Floats & Integers are two types of numbers. Read a short explanation here. Integers are whole numbers [3, 75, 40000000000000, etc,] and floats are floating-decimal numbers and that just means that they have a decimal point, even if there’s just a zero behind it [ 4.5, 7.37, 3.1415926535…] If you’re doing maths in your program, you should probably add the .to_f method to one of the numbers [turning the number into a float,] or make one of the numbers a decimal number by adding .0 to the end. Without making use of one of those, Ruby will only produce a nice round number – fine for very simple equations, but by ensuring that the result is a float you’re also making sure your expression is accurate- nothing like finding out your code doesn’t work because a number was rounded up! Just one of the numbers in the equation has to be a decimal number or float for Ruby to produce a result with a decimal number, and you can call the .to_f method on a number or variable. If the result of an expression uses integers, and there’s some rounding to get the result, calling .to_f on the resulting variable will not re-run the equation to give you an accurate result, it’ll simply make the rounded number into a float, with a zero behind the decimal. Have some time? Want to nerd out a little over some maths stuff? Read this: Floating-Point Arithmetic.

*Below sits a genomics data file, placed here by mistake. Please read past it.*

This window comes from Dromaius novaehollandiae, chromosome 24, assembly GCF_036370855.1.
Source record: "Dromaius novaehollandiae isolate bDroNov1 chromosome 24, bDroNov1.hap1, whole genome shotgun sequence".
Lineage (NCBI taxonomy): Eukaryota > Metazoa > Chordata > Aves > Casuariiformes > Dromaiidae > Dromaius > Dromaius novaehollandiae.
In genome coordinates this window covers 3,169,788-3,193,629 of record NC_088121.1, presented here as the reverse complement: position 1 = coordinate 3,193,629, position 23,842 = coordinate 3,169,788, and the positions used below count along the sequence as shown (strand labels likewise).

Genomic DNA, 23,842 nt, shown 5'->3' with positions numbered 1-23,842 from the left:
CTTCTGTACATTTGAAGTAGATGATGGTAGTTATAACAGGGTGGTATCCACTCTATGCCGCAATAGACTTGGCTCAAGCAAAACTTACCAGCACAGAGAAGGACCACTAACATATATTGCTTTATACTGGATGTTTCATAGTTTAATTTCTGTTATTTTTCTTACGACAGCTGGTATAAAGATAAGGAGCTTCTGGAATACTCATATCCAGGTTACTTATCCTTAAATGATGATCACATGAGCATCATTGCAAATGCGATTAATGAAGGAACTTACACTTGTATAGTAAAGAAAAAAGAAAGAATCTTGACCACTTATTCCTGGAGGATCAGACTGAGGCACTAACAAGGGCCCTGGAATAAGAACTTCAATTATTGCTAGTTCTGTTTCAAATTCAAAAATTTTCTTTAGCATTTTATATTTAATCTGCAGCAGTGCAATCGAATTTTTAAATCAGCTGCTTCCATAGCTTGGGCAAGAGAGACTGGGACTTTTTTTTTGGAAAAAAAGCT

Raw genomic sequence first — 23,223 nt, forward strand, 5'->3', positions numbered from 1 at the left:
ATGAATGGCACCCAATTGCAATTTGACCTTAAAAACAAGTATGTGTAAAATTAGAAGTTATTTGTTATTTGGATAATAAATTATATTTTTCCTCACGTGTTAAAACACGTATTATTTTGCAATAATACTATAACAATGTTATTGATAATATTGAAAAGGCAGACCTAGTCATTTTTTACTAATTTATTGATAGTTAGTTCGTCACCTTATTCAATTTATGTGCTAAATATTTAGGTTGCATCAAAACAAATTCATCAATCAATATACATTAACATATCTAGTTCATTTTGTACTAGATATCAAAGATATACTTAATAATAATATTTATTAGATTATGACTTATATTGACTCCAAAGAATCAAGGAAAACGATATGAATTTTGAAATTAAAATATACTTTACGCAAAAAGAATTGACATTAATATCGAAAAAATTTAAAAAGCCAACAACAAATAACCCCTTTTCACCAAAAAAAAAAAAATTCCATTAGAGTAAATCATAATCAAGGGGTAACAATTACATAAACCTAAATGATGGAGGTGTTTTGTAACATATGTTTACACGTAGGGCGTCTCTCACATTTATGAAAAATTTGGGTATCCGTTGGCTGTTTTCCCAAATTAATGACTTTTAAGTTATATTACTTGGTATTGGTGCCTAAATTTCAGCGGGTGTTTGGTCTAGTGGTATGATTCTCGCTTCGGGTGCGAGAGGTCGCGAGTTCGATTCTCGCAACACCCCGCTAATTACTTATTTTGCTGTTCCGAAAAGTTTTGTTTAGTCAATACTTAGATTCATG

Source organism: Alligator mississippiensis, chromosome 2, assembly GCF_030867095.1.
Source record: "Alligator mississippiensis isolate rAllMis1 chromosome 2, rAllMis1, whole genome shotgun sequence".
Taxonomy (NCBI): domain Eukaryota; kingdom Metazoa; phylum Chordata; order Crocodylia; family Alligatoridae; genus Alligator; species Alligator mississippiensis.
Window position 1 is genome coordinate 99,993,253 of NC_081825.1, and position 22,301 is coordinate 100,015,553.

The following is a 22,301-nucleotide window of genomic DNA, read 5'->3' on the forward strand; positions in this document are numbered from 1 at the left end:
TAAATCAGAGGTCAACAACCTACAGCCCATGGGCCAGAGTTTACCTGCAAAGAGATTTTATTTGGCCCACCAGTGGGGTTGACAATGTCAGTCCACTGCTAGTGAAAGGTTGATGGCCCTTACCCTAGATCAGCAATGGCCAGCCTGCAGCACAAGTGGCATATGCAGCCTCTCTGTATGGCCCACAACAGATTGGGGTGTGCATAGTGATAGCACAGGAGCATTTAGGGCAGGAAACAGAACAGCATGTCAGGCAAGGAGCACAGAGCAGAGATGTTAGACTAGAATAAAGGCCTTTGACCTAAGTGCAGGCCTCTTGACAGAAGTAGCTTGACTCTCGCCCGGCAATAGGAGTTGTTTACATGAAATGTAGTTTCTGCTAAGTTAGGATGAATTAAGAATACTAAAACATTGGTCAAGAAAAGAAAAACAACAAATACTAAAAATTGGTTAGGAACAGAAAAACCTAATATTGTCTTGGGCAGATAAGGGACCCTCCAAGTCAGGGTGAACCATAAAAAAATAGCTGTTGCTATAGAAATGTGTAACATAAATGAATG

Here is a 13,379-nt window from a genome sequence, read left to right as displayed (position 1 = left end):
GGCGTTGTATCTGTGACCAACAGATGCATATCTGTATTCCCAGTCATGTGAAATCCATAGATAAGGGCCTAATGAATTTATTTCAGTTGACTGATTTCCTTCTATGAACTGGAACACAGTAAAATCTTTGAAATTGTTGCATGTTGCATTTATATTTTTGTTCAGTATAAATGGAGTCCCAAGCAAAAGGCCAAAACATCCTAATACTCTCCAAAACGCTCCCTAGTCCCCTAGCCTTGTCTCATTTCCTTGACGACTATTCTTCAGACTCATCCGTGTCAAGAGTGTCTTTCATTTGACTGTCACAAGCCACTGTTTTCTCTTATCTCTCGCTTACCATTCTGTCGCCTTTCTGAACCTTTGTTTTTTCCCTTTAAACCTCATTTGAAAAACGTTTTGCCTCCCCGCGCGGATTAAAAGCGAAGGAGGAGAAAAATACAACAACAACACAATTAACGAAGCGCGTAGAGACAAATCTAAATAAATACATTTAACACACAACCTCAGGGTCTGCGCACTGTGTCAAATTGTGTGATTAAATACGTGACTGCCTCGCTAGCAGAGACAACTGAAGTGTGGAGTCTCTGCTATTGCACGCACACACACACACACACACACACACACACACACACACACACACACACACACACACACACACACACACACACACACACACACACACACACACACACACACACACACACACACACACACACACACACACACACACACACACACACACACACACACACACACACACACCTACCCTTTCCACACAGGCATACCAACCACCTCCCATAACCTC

Finding out if a number is odd or even in Ruby is really easy: the .odd? and .even? methods are built in.
To generate a random number, Ruby has another built in method. Calling rand without any arguments will produce a number between 0 and 1, and calling rand(x) will produce an integer between 0 up to [but not including] x.
Spending some time looking at maths in Ruby makes me realise how slick and user-friendly Ruby is as a language. I know that, like any language, Ruby has quirks and weird bits, but it’s also really motivating to see how easy Ruby makes it to do these things.